In lieu of an abstract, here is a brief excerpt of the content:

Reviewed by:
  • English-Haitian Creole Bilingual Dictionary ed. by Albert Valdman, Marvin D. Moody, and Thomas E. Davies
  • Jeannette Allsopp (bio)
English-Haitian Creole Bilingual Dictionary, edited by Albert Valdman, Marvin D. Moody, and Thomas E. Davies. Bloomington, IN: iUniverse, 2017. Pp. xxxvii + 1, 103. $39.95. ISBN: 978-1-5320-1601-1.

The English-Haitian Creole Bilingual Dictionary (EHCBD), edited by Albert Valdman, Marvin D. Moody, and Thomas E. Davies, is the most recent product of the Indiana University (IU) Creole Institute, of which Albert Valdman, Emeritus Rudy Professor of French/Italian and Linguistics at IU, was the founder and director. Valdman's co-editors are Marvin D. Moody, a former member of the French Linguistics faculty in the Department of French and Italian at IU, and Thomas E. Davies, an experienced translator of Haitian Creole and the author of a spellchecker for Haitian Creole. The EHCBD is unidirectional from English to Haitian Creole (HC), as its name indicates, and is the companion to the Creole Institute's 2007 Haitian Creole-English Bilingual Dictionary (HCEBD), which is similar in structure and presentation and is unidirectional from Haitian Creole to English.

The EHCBD contains approximately 30,000 entries, many of which are verbs, with a large number of multiple senses, and about 25,000 sub-entries, which include "multiword units or idiomatic expressions whose meaning cannot readily be derived from the individual meaning of the constituent words" (v). The work is thus a huge compilation of almost 60,000 items.

The dictionary's microstructure contains not only the headword and the identification of the various parts of speech, followed by glosses or definitions, but also one or more English citations accompanied by HC translations. The following example illustrates these microstructure features in a relatively brief entry:

churn v.intr. [be upset] bouyi My stomach is churning. Vant mwen ap bouyi.

The front matter of the dictionary provides a general introduction to Haitian Creole, what it is and where it is spoken, as well as the question of mutual intelligibility between neighboring Creoles, such as those of the other islands of the Lesser Antilles. Helpfully, the introduction explains how the French-based Creoles of the Atlantic differ in both vocabulary and pronunciation from those of the Indian Ocean, such as [End Page 234] the Creole of the Seychelles. The phonological variety chosen for the EHCBD represents the speech of monolingual Creole speakers from the central part of the country, including the capital, Port-au-Prince; readers are informed, however, that there is much variation even within HC.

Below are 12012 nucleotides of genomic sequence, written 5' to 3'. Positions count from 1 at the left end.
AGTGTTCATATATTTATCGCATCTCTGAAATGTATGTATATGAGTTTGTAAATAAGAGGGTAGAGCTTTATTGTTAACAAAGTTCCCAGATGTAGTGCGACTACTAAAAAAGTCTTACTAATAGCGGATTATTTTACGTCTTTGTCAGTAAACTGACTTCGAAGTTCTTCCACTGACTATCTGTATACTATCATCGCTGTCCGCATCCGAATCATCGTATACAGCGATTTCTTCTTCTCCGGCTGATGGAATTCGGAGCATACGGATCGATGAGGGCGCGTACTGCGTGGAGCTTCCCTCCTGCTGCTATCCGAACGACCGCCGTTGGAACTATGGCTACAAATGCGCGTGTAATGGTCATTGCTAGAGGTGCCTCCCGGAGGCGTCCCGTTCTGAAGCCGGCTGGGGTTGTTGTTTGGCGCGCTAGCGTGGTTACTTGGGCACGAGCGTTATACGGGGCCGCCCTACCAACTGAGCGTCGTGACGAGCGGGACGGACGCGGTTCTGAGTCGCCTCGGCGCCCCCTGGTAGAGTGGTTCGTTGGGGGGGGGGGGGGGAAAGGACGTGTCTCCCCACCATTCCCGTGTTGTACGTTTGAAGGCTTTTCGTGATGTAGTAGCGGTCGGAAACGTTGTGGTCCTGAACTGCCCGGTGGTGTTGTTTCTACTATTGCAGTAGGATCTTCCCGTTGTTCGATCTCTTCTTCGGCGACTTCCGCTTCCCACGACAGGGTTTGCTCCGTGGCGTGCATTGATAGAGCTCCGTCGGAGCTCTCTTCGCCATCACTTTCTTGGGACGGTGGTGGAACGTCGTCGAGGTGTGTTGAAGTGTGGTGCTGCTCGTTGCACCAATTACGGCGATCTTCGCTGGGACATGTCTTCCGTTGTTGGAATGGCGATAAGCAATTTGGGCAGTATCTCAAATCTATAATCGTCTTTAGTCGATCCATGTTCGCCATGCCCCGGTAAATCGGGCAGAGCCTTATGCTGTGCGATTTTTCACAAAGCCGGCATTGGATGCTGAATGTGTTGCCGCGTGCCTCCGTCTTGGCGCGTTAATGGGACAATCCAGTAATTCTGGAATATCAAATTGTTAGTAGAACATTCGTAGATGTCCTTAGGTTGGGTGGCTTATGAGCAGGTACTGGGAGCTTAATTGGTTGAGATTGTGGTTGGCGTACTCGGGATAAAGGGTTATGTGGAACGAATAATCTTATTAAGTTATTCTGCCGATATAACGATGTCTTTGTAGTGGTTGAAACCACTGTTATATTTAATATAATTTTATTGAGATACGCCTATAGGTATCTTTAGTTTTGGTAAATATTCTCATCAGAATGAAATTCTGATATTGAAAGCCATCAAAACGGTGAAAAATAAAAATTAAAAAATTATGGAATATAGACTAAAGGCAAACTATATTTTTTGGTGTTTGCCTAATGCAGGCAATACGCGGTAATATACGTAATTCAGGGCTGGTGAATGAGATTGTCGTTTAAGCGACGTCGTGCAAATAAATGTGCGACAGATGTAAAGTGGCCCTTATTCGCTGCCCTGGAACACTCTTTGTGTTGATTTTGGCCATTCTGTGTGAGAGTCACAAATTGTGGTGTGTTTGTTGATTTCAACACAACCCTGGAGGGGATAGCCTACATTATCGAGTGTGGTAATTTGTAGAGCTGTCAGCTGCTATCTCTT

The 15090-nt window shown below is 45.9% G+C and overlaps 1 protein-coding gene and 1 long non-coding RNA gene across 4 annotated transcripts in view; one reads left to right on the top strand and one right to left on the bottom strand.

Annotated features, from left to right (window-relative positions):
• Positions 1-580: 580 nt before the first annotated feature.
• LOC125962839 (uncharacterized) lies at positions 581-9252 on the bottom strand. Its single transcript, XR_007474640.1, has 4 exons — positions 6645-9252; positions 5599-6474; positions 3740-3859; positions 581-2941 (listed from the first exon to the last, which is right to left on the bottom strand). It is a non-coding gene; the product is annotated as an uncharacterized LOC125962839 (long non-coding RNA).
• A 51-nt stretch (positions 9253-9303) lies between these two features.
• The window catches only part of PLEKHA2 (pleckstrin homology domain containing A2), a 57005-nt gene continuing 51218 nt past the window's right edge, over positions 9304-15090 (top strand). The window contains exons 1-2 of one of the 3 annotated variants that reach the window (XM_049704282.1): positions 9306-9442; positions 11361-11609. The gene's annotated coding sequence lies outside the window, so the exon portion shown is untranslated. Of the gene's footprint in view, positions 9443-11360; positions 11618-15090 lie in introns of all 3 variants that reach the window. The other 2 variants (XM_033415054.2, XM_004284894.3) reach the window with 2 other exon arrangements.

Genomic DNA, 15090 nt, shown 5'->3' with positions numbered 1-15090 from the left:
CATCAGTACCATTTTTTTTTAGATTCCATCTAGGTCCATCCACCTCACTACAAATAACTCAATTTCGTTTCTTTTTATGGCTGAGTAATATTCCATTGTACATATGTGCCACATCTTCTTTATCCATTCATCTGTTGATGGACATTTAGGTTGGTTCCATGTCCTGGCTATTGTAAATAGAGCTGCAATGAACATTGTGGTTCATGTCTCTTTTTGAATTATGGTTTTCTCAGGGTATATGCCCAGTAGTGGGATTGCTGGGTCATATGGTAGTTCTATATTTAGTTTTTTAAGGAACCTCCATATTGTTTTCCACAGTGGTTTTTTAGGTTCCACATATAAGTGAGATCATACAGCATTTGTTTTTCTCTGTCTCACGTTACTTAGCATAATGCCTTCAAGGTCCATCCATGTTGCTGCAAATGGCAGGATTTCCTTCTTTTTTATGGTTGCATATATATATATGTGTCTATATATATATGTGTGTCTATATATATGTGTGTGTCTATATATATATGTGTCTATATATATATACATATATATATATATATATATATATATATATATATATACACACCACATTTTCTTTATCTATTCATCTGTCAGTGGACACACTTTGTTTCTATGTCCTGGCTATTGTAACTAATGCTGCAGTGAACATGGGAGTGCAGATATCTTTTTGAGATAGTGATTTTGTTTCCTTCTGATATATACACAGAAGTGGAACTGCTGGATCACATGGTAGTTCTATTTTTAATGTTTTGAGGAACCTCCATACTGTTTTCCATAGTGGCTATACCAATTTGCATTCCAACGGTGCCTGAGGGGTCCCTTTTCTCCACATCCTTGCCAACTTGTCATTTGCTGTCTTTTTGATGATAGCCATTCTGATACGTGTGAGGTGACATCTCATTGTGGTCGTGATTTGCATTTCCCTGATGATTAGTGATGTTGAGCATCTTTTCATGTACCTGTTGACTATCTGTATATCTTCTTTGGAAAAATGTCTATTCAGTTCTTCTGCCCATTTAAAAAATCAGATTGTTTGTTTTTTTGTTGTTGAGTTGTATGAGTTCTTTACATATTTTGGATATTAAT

The original orthography of HC was adapted from the French spelling system and was used until the 1940s, when an alphabet was devised based on a systematic phonological representation of the language. A modified version of this, in the form of the Pressoir-Faublas alphabet, was developed by members of Haiti's Institut Pédagogique National and was officially accepted in 1979 by the Jean-Claude Duvalier government. This version continues to be used today in all official publications, written texts, and school programs presented in Creole, and it is the orthography used in the EHCBD. The phonological representation of the alphabet is rendered using IPA symbols.

The considerable amount of phonological variation in spoken Haitian Creole is certainly reflected in the dictionary, and given the lack of standardization in HC, written texts show morphological variation as well, especially in interrogative pronouns in which the interrogative form ki is compounded with a meaning-bearing noun such as lès, which can be written as a solid compound kilès or as two words ki lès, both meaning 'which one?'. Furthermore, because of the considerable variation in the spoken form of words, there is also variation in spelling, such as the HC equivalent for 'orange', which can be spelled oranj, zoranj, or zorany, or for 'mountain', which is spelled mòn and montany. Similar variation in pronunciation and spelling is also found in other Caribbean French-based Creoles, such as those of Dominica and St. Lucia, where differently spelled equivalents for 'eggplant' are found—in St. Lucia, bélanjenn; in Dominica and St. Lucia, melongene. In HC the equivalent is berejèn or berejenn...

pdf

Additional Information

ISSN
2160-5076
Print ISSN
0197-6745
Pages
pp. 234-238
Launched on MUSE
2019-12-14
Open Access
No
Back To Top

This website uses cookies to ensure you get the best experience on our website. Without cookies your experience may not be seamless.